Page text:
Priority Mail: A Preview of USPS Changes for 2013

It is February 2013 and time for a look at changes you’ll be making to move your customer’s mail from where it is to where your customers want it to be. Besides the annual postage rate increase, there are new standards for mail processing to qualify for automation-based postage rates, new postage discount programs, and some odds and ends of interest.

The annual USPS postage rate increase took effect on January 27, 2013. Overall, the rate increases average two to three percent, consistent with the Consumer Price Index. To help your customers with budgeting for 2013, report the average percentage increases for the mail categories they use most.

  • • Single piece letters, cards and flats: For single-piece mail, the price for a first class stamp for letters weighing up to one ounce rose from 45-cents to 46-cents, or about 2.3 percent. For cards, the increase is from 32-cents to 33-cents (about 3.1 percent) For flats, the increase for the first ounce is from 90-cents to 92-cents, or about 2.2 percent.
  • • Presorted first class letter, cards, and flats: The increase for presorted letters weighing up to one ounce and for cards rose by about 2.5 percent; flats by about 2.7 percent.
  • • Standard mail letters and flats: Standard mail letters up to three ounces increased by about 2.7 percent and flats by about 2.6 percent. Periodicals mail rose by about 2.5 percent, with non-profit periodicals continuing to receive a five percent discount.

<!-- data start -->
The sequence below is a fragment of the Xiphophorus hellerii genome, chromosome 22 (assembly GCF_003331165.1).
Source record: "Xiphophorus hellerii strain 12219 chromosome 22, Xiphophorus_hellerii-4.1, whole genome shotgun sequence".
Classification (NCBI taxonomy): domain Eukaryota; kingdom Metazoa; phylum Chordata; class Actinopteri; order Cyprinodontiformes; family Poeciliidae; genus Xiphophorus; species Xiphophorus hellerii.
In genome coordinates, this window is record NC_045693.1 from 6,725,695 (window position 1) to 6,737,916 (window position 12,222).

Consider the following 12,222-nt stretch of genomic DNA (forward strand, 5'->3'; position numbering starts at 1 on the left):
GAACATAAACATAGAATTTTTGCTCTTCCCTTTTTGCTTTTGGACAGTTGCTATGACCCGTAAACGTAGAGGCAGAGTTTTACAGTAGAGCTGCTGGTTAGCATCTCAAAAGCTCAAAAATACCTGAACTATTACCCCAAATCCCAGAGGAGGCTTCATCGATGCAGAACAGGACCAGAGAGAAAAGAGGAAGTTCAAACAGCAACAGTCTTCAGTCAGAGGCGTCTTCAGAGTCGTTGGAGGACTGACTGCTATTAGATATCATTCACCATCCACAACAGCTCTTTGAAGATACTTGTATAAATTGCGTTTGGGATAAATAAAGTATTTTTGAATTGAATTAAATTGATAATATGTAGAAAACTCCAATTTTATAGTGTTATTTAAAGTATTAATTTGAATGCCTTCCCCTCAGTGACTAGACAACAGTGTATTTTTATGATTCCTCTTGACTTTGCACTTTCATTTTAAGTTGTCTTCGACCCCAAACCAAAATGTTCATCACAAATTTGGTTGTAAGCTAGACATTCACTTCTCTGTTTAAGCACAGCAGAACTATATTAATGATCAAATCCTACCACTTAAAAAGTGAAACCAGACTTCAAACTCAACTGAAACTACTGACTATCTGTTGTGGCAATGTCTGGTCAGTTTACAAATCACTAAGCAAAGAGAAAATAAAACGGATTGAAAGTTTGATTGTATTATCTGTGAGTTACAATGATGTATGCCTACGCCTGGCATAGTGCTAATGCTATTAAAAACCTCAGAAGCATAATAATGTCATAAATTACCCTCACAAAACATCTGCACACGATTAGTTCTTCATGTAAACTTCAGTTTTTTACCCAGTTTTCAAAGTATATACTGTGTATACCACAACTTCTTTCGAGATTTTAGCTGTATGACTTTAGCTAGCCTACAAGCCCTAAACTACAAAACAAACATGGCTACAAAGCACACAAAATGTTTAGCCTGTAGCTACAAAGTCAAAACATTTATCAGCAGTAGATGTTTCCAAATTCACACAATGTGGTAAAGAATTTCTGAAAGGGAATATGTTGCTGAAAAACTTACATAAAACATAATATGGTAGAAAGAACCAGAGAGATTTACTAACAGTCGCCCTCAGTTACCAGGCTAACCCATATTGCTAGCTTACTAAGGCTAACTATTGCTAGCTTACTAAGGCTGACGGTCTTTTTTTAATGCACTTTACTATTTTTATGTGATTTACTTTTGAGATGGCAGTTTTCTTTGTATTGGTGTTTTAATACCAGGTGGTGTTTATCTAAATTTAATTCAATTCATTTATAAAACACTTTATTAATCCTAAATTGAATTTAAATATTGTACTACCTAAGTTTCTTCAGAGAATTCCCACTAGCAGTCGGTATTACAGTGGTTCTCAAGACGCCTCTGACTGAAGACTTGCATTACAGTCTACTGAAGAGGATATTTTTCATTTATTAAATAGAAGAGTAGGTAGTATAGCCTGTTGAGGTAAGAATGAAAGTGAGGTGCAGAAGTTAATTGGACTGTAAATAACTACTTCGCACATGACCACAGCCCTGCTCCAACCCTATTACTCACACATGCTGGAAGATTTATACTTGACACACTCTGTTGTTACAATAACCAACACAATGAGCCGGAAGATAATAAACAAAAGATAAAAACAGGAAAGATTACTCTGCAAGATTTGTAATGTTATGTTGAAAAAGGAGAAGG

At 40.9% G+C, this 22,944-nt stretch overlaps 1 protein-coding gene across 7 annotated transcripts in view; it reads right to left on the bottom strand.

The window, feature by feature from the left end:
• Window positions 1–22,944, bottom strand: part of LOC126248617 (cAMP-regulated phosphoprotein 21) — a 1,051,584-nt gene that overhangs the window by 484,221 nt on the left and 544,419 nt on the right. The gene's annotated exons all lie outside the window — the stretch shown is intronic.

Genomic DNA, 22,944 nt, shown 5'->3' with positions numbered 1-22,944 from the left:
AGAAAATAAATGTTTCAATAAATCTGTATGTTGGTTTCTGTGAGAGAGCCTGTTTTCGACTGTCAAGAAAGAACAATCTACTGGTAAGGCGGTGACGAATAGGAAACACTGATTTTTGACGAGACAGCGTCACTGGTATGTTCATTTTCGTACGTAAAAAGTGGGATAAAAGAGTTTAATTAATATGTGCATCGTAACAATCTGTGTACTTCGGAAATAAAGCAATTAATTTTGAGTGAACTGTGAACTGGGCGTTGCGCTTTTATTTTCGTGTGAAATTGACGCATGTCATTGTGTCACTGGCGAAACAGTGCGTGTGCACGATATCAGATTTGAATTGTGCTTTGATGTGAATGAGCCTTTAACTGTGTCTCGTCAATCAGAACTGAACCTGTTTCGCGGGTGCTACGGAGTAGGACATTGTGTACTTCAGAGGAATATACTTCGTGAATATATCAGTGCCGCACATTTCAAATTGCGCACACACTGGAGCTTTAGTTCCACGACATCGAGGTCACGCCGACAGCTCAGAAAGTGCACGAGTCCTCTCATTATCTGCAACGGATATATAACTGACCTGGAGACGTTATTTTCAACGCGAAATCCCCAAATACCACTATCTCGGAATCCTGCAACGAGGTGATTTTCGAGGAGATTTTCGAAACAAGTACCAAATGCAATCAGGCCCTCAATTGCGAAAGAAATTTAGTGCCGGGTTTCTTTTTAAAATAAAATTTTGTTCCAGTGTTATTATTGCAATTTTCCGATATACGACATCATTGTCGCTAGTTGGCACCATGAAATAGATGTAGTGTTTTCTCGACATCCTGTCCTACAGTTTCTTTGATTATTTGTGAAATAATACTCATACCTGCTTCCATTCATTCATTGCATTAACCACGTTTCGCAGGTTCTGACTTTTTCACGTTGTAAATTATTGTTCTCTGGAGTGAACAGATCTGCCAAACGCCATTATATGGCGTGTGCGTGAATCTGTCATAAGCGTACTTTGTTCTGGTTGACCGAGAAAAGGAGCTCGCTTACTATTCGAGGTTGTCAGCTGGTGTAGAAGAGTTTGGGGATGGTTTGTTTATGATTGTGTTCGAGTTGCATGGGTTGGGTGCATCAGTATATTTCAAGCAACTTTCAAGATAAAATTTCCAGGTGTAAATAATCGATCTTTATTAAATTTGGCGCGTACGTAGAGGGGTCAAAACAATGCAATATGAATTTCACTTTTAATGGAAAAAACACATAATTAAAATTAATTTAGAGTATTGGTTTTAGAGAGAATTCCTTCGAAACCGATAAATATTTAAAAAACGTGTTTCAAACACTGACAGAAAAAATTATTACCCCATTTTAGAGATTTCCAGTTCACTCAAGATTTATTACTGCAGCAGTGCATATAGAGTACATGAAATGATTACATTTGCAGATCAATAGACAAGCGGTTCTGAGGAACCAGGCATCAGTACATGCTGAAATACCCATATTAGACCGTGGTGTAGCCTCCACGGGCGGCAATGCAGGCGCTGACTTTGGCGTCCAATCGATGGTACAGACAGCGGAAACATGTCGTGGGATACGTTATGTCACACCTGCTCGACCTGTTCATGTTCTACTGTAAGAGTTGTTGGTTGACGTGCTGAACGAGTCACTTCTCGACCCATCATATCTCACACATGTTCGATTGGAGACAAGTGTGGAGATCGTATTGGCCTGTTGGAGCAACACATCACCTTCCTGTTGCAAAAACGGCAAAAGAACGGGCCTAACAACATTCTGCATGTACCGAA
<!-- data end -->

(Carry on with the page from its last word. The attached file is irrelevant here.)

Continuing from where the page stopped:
• • Standard mail high-density/saturation: High-density/saturation rates for standard mail letters up to three ounces increased by about 2.2 percent, while high density/saturation flats increased by about 2.3 percent.
  • • EDDM: The lowest EDDM rate (for DDU entry) increased from 14.5 cents to 14.9 cents (about 2.3 percent).

The new rates can be viewed at the Postal Explorer website (http://pe.usps.com/) or as a PDF of Notice 123 (the ratefold): http://pe.usps.com/cpim/ftp/manuals/dmm300/notice123.pdf.

 

Intelligent Mail Barcode

Mailers got a respite in 2011 when the USPS changed the Intelligent Mail barcode (IMb) implementation date from May 2011 to January 2012, but now it is upon us. Effective January 28, the POSTNET barcode was replaced by the IMb to qualify for automation-based postage discounts. Use of the IMb gives the USPS more flexibility in sorting mail and enables tracking as mail moves through the mail processing system. Eventually IMb will provide door-to-door tracking, though not in this first implementation.